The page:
"We planted Alta Colina Vineyard off Adelaida Road in the Coast Range in an area noted for producing premium wine grapes. Our property varies in elevation from 1600 to 1780 feet, with steep North and South facing slopes. Soils are shallow, well drained loam with a high concentration of fractured shale throughout the growth horizon. Alta Colina lies on the hilltops of a 130 acre ranch, with 31 acres planted to vineyard. There are 15 blocks—each carefully matched with the optimum rootstock, variety, spacing, trellis, and orientation for the soil in that particular block. At minimum, we make 4 passes through the vineyard each season. In March, we prune the vines to set up the canopy and to determine the maximum fruit load for the coming year. Later in the spring, we go back through to thin shoots, removing pesky buds that have pushed in undesired locations. During the summer, we make a pass to drop fruit clusters above the quantity we deem appropriate for top wine quality. And finally, we hand harvest in the fall and take our crop to the winery!"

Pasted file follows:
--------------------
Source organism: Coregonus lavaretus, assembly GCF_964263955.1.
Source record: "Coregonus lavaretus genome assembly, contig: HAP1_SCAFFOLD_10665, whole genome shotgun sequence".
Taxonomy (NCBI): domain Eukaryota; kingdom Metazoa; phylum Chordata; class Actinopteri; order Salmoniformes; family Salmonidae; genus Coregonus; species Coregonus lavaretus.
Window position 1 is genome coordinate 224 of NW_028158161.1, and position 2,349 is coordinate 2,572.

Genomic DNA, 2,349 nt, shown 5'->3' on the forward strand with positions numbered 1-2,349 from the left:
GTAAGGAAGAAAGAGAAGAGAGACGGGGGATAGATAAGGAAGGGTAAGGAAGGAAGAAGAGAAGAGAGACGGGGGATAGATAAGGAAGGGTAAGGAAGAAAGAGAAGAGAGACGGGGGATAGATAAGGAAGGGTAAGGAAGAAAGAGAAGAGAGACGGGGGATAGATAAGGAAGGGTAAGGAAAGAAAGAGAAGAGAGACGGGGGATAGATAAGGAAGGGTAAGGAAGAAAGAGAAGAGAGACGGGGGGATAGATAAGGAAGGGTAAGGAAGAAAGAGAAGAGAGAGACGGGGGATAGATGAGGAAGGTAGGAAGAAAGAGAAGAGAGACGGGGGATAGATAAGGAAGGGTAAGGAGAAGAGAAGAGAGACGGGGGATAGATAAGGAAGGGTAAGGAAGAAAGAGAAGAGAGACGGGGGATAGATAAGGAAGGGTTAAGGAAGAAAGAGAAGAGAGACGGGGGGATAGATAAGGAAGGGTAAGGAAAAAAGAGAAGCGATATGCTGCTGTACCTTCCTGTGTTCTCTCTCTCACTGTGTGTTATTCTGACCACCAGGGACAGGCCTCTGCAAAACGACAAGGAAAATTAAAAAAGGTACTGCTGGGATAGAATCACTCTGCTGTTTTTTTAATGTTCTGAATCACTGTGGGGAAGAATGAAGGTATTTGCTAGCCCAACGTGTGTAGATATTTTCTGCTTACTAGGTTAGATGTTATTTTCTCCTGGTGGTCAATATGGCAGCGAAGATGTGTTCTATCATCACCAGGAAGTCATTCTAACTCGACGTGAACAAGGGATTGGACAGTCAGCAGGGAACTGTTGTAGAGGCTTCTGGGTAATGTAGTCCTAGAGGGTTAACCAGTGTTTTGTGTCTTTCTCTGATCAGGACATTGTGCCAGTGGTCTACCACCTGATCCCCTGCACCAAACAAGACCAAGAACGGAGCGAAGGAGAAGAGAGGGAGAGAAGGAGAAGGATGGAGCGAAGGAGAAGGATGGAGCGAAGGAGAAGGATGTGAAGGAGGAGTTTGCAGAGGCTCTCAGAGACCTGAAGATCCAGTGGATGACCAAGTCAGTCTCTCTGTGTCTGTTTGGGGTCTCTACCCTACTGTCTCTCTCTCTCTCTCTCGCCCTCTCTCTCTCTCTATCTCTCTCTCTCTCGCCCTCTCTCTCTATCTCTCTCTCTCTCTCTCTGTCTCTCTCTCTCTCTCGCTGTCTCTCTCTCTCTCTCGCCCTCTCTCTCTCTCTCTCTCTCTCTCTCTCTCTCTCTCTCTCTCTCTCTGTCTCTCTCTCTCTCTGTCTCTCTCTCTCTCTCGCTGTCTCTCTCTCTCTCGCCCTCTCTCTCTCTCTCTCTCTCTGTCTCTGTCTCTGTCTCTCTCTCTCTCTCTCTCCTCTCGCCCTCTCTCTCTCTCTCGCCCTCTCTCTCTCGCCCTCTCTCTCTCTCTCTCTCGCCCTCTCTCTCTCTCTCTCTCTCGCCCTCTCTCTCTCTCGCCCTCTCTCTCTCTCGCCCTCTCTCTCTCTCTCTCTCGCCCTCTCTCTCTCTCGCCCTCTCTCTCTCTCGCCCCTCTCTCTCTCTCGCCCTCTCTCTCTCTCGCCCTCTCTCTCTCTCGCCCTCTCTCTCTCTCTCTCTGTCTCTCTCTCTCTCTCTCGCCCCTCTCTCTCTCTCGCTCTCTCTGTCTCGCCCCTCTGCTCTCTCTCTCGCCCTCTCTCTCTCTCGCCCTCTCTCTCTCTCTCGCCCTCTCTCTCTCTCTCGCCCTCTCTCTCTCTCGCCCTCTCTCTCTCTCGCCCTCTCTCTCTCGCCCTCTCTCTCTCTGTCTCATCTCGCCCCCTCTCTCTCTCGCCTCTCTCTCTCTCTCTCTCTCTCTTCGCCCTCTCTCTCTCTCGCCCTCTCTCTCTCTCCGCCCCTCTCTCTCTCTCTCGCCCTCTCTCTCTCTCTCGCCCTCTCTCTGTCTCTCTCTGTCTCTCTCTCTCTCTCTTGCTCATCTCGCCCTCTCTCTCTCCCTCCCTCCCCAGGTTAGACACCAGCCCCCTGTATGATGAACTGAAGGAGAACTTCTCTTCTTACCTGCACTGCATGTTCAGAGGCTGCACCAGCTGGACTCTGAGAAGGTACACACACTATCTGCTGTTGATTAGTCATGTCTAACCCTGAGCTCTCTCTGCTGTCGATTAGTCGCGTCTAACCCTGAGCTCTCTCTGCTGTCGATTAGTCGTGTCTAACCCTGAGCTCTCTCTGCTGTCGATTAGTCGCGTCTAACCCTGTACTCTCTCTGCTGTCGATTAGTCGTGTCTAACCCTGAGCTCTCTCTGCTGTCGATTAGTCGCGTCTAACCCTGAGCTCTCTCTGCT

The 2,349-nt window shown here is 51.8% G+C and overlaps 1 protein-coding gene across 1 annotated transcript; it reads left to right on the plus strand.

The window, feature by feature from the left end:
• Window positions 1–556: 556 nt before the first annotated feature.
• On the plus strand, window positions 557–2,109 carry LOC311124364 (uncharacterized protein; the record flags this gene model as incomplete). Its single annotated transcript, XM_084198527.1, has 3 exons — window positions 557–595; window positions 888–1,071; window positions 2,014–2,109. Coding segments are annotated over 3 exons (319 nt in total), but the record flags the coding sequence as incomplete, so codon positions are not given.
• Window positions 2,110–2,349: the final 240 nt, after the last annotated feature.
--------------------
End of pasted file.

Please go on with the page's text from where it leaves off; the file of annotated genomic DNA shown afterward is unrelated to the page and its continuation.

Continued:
"The history of Bien Nacido can be traced back to the year 1837, when a Spanish land grant of some two square leagues was secured by Tomas Olivera from Juan Bautista Alvarado, then Gobernador of Alta California. In 1969, the Millers, a fifth-generation California farming family purchased a stretch of land in California’s then-nascent Santa Maria Valley wine country. By the early 1970’s, the Miller Family had planted the vineyard land, and christened it Bien Nacido Vineyards. Since that time, winemakers throughout California coveted the fruit from this singular piece of land. Heavily influenced by the nearby Pacific Ocean, pinot noir, chardonnay, and syrah have found great expression here. The terroir of Bien Nacido Vineyards is a combination of the rocky soils, cool climate and good people that work the vineyard on a daily basis."